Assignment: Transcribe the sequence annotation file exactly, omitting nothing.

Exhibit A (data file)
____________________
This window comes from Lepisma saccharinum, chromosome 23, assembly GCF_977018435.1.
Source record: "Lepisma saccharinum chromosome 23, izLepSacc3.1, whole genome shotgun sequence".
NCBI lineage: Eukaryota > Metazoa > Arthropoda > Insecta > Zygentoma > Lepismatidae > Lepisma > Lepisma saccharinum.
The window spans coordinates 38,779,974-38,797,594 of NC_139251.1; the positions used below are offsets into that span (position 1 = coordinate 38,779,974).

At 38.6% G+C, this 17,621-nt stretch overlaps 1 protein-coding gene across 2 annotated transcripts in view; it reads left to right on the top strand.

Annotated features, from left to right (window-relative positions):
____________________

This window comes from Lepisma saccharinum, chromosome 23, assembly GCF_977018435.1.
Source record: "Lepisma saccharinum chromosome 23, izLepSacc3.1, whole genome shotgun sequence".
NCBI lineage: Eukaryota > Metazoa > Arthropoda > Insecta > Zygentoma > Lepismatidae > Lepisma > Lepisma saccharinum.
The window spans coordinates 38,779,974-38,797,594 of NC_139251.1; the positions used below are offsets into that span (position 1 = coordinate 38,779,974).

At 38.6% G+C, this 17,621-nt stretch overlaps 1 protein-coding gene across 2 annotated transcripts in view; it reads left to right on the top strand.

Annotated features, from left to right (window-relative positions):